Exactly What is CIJ Printing?

For this article, we welcome Erryn Deane from Needham Ink, part of the Needham Group. Erryn brings a wealth of knowledge in ink and other manufacturing processes.

The idea behind today’s modern inkjet printing goes back to the mid-1700s


Jean-Antoine Nollet (19 November 1700 – 25 April 1770)

…when static electricity experiments were done by Jean-Antoine Nollet, a French clergyman and physicist. Nollet was particularly interested in the new science at the time of electricity and in 1750 he published findings stating that water flowing from a vessel would convert into a fine spray if the vessel was electrified and placed near an electrical ground.

In the mid-19th Century, this process was modified and used by the well-known Scottish physicist and engineer, William Thomson, a mathematical physicist and engineer working at the University of Glasgow. Thomson, who later became known as Lord Kelvin, patented the Syphon Recorder which used static electricity to trace droplets of ink describing incoming telegraph messages onto a roll of paper tape.

william thomson

William Thomson, Baron Kelvin, oil painting by Elizabeth King, 1886–87; in the National …
Courtesy of The National Portrait Gallery, London

Lord Kelvin’s invention involved placing an ink nozzle inside a coil that was suspended between the poles of a strong magnet. When no telegraph message was received, the nozzle remained stationary and a straight was etched onto the roll of paper as it passed under the nozzle. When an incoming signal from a telegraph message was received, a current was sent through the coil which caused the nozzle to deflect a stream of ink, resulting in movement of the line on the paper. The process is is now known as continuous inkjet printing.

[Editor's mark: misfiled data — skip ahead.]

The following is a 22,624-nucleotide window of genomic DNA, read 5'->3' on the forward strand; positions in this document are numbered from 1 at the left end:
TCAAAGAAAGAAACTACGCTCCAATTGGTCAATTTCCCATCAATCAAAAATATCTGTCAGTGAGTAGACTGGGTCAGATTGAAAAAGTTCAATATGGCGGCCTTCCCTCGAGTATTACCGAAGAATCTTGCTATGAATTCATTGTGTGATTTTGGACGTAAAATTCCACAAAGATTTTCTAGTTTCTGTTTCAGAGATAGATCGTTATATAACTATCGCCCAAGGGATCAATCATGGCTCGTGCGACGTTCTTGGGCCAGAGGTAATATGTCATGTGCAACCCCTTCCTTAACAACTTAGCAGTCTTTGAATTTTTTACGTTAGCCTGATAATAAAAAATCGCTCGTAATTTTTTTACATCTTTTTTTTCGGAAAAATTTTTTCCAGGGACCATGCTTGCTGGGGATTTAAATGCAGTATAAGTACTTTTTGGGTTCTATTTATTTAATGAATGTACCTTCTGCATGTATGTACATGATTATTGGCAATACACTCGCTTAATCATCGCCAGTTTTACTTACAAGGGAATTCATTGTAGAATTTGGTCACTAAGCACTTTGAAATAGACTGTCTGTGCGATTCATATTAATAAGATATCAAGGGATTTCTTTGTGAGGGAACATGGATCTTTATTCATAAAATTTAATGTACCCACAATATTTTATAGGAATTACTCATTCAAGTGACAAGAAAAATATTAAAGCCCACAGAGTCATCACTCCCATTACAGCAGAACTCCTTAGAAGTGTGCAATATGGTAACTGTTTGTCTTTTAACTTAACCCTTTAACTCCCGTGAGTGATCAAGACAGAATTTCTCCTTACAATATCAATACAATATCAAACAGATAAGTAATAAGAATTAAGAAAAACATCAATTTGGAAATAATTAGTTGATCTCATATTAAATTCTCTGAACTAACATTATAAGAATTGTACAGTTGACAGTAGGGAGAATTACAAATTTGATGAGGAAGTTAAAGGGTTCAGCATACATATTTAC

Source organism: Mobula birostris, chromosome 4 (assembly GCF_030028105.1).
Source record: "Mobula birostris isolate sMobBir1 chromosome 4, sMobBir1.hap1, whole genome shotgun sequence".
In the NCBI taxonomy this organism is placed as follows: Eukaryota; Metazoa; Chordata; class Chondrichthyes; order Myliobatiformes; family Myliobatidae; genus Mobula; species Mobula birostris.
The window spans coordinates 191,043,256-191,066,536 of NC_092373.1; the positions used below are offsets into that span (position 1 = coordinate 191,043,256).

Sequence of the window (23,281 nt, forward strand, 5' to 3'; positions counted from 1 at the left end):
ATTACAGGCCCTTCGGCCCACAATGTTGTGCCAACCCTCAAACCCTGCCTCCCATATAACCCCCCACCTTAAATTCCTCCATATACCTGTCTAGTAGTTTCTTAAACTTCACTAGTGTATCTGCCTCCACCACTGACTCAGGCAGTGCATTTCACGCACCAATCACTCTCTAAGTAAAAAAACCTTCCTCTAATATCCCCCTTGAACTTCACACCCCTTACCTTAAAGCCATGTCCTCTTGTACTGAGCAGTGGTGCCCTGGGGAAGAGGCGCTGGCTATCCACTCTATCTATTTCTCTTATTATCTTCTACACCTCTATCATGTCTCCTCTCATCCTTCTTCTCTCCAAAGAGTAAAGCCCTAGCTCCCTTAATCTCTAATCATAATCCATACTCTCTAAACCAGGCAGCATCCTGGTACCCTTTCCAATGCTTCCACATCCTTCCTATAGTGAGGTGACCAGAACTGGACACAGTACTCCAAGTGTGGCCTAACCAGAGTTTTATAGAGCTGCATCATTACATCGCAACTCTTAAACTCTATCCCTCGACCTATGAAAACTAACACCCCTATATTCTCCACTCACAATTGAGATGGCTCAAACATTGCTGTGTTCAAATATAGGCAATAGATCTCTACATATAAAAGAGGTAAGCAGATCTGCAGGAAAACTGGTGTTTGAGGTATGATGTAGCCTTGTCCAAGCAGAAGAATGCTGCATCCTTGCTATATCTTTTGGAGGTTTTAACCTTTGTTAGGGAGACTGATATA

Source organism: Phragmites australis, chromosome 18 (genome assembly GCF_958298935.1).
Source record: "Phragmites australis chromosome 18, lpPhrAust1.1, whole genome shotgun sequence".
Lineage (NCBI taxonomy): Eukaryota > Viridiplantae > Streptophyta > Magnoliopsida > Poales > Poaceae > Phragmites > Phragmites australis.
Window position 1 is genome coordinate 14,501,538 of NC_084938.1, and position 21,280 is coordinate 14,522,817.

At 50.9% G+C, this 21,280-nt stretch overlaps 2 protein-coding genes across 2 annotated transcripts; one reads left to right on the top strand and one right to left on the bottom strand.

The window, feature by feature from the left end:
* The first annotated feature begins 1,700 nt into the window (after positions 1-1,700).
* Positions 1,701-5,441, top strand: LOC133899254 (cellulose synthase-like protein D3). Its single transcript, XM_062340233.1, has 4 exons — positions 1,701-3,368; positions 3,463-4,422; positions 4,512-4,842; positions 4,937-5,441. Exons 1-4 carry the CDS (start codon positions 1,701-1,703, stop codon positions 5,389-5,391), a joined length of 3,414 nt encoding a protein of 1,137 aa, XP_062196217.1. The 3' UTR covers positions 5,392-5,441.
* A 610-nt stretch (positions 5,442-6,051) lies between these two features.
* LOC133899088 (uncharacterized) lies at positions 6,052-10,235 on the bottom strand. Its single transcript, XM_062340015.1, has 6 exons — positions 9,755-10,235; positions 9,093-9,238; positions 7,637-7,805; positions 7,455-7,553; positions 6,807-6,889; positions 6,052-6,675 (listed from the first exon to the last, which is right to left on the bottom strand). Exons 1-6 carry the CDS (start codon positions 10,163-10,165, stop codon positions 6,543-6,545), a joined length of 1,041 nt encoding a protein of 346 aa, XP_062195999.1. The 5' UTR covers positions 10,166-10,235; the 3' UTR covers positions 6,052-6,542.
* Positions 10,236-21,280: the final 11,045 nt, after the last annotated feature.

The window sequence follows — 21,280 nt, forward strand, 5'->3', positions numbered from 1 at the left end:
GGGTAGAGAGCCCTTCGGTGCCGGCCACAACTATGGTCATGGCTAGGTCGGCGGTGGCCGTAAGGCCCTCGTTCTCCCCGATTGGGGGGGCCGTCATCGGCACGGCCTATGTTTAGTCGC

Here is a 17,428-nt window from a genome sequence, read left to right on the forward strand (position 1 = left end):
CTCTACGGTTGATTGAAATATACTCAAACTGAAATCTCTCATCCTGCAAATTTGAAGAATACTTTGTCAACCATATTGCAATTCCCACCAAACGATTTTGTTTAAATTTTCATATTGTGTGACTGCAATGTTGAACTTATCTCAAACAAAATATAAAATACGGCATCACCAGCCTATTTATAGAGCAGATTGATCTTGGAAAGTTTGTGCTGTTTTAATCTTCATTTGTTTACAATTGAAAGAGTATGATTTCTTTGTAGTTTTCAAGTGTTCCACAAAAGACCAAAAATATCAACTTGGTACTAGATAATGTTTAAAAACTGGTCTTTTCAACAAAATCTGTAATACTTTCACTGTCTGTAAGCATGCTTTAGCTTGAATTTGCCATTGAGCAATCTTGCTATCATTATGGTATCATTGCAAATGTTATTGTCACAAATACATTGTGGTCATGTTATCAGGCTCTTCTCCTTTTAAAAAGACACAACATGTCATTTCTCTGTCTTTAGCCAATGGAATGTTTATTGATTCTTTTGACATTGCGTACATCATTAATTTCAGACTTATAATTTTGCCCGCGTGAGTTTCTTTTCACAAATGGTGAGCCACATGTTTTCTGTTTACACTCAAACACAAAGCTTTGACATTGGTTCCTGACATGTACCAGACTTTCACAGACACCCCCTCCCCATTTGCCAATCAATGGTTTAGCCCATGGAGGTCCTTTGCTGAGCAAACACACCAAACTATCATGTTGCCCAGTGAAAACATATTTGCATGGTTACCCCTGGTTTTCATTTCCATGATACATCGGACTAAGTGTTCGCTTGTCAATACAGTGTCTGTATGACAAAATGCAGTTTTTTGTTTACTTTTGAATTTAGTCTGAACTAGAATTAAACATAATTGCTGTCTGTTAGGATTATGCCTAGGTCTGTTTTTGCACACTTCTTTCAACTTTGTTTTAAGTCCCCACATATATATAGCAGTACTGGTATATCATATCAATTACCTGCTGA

Continuous Inkjet technology remained a relative scientific curiosity until the development of the computer chip in the mid-Twentieth Century. At that time, Dr. Richard Sweet of Stanford University created high speed oscillograph that applied an electrical charge to an ink stream that allowed ink drop droplets of even size and spacing to be placed in a pattern onto a field.

Today’s CIJ printers work by creating a continuous stream of ink through a gun body and tiny nozzle by using a high pressure pump. Since the process makes no contact with the substrate, there’s no chance of damage. This allows the printer to work at high speeds which is an important consideration to most industrial manufacturers.